The World’s Most Dangerous Road

31 08 2008

Posted by: Laura

Travel dates: 6.10.08- 6.11.08

In 1995 the Inter-American Development Bank (don’t ask me who these guys are) surveyed traffic related deaths and determined that the road leading from La Paz to Coroico was the World’s Most Dangerous Road. With a yearly average between 200-300 deaths on this road, few would disagree with this name. The one lane dirt road winds through the Yungas mountains with an elevation decrease of 3,600 meters (a little over two miles).  Since this was the only road connecting the Yungas valled with the capital city, it supported two lanes of traffic. If a bus or car saw another vehicle coming, one of them would have to back up to allow the other to pass. This scenic mountain road has dropoffs up to 600 meters, so it was not uncommon for cars (or large buses) to take the quick way down, as in straight down. Then about 15 years ago, someone realized that people will actually pay money for the chance to ride down on two wheels instead of four.  We decided we were those kind of people, and immediately signed a waiver.

Now, before you have a heart attack Mr. Louis, please know that we found an extremely reputable company, Gravity Assisted Mountain Biking. They have actual instructors who teach you mountain biking basics and safety. You can not sign up with them unless you have insurance which specifically coveres biking (but you can purchase a one day insurance package through them). They use excellent equiptment and stop three separate times during the ride to check your brakes. And you get a free t-shirt.

The morning of our ride fourteen bikers and two instructors boarded a bus in La Paz at 7:45. (Leaving on time is a rare occurance in Bolivia). Our instructor Dave introduced himself and explained the layout of the day. We would take an hour ride bus and stop at the mountain pass a few miles north of La Paz, then start our descent to the town of Coroico where we would have a buffet dinner before getting another bus back to La Paz arriving around 8pm.  He then said the dumbest question he had ever gotten was from a girl who asked, “Do we end up in the same place we started?” He then asked if we had any questions.

At the top of the pass, we unloaded our bikes and gear. We got a few basic tips, such as, whatever you do DON’T slam on your brakes.  Then more specific instruction on riding position, safely passing other bikers, and not following too closely behind the person in front of you. We put on helmets, goggles, dust masks, and very chic orange vests. Then we each had a swig of some clear alcohol and poured a small amount on our front tire as an offer to the Incan goddess, Pachamama, to see us safely to the bottom.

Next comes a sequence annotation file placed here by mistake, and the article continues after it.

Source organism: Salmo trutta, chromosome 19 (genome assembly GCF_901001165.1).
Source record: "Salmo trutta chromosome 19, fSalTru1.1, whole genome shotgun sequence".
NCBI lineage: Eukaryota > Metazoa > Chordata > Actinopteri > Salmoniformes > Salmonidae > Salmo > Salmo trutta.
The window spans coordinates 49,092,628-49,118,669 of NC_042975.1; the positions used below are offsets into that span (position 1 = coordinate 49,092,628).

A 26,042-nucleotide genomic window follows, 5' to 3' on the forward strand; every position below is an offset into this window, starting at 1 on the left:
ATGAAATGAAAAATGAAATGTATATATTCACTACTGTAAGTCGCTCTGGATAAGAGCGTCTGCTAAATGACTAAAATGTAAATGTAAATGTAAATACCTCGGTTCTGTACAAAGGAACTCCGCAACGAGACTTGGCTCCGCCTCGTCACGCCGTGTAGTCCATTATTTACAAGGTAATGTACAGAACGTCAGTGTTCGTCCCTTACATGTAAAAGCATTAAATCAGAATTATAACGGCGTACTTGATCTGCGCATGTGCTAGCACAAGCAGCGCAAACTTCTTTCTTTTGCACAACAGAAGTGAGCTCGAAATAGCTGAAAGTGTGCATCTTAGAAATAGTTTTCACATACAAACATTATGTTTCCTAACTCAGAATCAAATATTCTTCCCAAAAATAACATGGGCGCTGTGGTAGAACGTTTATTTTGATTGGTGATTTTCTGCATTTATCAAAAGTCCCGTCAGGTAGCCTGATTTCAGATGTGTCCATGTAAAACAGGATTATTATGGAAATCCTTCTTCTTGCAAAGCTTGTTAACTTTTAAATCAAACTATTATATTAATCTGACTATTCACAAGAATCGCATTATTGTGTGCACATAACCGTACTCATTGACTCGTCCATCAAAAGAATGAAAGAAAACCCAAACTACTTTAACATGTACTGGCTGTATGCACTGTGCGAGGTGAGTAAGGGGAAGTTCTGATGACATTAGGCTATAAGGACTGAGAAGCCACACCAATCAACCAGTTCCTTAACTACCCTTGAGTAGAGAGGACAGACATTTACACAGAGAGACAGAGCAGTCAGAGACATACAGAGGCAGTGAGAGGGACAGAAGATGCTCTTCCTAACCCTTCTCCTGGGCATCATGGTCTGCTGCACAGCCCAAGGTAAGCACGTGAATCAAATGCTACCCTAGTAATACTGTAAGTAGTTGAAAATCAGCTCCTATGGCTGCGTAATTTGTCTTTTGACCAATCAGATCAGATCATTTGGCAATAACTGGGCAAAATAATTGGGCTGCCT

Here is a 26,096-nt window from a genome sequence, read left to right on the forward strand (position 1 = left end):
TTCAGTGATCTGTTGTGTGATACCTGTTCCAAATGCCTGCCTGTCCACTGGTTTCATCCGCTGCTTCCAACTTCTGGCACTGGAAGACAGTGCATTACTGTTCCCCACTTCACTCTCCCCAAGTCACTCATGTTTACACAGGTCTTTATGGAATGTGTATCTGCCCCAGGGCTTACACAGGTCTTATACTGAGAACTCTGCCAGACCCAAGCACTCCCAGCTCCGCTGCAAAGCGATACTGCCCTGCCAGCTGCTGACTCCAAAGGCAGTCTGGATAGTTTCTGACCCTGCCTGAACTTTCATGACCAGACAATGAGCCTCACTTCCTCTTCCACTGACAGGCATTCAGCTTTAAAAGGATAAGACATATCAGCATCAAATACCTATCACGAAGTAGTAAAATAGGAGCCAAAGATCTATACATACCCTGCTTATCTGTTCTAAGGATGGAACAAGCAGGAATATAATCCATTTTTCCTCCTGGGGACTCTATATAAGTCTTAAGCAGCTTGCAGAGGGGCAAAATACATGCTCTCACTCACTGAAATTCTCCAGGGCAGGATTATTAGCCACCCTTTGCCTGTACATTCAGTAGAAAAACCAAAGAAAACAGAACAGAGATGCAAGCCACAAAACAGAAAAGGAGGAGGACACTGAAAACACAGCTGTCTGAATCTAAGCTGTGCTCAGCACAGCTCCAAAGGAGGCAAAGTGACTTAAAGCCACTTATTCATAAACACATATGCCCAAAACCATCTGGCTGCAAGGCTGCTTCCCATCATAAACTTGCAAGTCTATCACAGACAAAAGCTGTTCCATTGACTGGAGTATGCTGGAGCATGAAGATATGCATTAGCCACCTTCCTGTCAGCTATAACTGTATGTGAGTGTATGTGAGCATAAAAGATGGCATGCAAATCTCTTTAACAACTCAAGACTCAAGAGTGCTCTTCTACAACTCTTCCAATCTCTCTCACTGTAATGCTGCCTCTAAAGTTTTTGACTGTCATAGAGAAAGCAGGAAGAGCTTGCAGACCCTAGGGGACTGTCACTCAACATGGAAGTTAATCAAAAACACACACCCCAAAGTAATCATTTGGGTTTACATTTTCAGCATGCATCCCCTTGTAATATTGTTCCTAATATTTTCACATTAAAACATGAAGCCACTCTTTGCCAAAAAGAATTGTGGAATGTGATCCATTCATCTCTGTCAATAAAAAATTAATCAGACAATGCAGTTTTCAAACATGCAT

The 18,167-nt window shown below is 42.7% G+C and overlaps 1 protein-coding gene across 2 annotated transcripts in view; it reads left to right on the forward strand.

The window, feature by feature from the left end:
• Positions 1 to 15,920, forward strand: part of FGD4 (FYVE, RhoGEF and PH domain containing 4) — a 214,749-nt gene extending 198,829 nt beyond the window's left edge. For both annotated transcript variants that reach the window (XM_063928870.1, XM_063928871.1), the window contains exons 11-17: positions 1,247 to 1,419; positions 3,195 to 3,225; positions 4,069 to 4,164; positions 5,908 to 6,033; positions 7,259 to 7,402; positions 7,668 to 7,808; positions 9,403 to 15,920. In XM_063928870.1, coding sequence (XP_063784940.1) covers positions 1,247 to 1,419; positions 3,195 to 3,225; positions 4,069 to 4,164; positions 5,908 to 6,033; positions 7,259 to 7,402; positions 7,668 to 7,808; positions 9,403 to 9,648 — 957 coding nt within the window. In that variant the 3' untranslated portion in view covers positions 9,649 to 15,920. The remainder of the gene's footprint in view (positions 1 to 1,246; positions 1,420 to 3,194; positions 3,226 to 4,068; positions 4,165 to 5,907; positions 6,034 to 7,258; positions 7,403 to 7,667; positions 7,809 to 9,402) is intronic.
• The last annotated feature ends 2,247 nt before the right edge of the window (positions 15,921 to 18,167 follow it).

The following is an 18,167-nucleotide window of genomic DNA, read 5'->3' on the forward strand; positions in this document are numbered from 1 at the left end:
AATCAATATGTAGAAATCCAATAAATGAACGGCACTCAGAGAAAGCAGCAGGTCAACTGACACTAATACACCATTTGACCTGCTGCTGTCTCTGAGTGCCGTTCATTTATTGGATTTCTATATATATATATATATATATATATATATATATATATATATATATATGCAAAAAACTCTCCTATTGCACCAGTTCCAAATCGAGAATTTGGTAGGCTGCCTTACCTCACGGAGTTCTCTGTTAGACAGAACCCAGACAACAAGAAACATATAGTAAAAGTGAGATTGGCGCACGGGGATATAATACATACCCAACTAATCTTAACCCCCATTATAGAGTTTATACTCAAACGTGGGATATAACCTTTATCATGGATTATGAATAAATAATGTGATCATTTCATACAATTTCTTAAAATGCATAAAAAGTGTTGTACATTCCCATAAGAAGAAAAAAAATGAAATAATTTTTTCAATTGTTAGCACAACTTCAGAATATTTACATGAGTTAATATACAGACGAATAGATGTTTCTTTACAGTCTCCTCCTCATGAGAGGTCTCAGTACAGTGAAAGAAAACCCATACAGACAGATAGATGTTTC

The first 10 miles of our ride was paved. I started before Chris, then saw him whiz by me down the road and pass a few other bikers in line.  We were riding in a single file line with one instructor leading the group, while the other brought up the caboose. This system allowed each rider to go at his own pace.  We took the mountain in sections, biking for about 20 minutes, then regrouping so our guide could explain the next section of terrain. After riding on the pavement down some fairly steep hills, we had another small lesson on how to ride on gravel. Then the real fun began as we put on our dust masks and clutched our handlebars for the bumpy ride down.

The morning had been cloudy, but the clouds lifted around 10:00 when we stopped for a snack. We began our ride from the dry mountain top, but saw the lush jungle below. As we rode down towards warmpth, oxygen, and green trees, our guide reminded us to keep our eyes on the road. One biker who went over the edge said the last thing he remembered was looking at an eagle soaring a few meters away from him.  While the road is not technically challenging as far as mountain biking goes, we did have quite a few hairpin turns.  We also splashed through a few streams that turned into waterfalls as they fell over the edge of the road.

Crosses on the side of the road every few hundred meters served as a reminder to go a speed where you felt in control. Chris’ comfort speed was a bit faster than mine, so he ended up near the front of the pack.  I hung out somewhere in the middle.  Problems happen when riders exceed their control zone. While the road plummets at a 90 degree angle and it’s terrifying to look over the edge, it’s your own fault if you end up off the ravine.  However, a rather annoying group of girls seemed to like starting at the front of the pack, so we would constantly have to pass them or be stuck behind them for segments of the ride.

After a 45 mile ride, we ended up in the town of Coroico where we had dinner at La Senda Animal Reserve, a refuge for abused and mistreated exotic animals. The Reserve doubles as a restaurant and hotel with the proceeds going to help the animals. While we walked around, Chris made friends with this boar/ pig character.

Then, after a buffet dinner of salad, pasta, and veggies, the parrots enjoyed some left-overs. Instead of taking the van back to La Paz, we stayed in the town of Coroico to enjoy an extra day of warmpth and oxygen.

Click here to see pics of “The World’s Most Dangerous Road” at our Flickr site***



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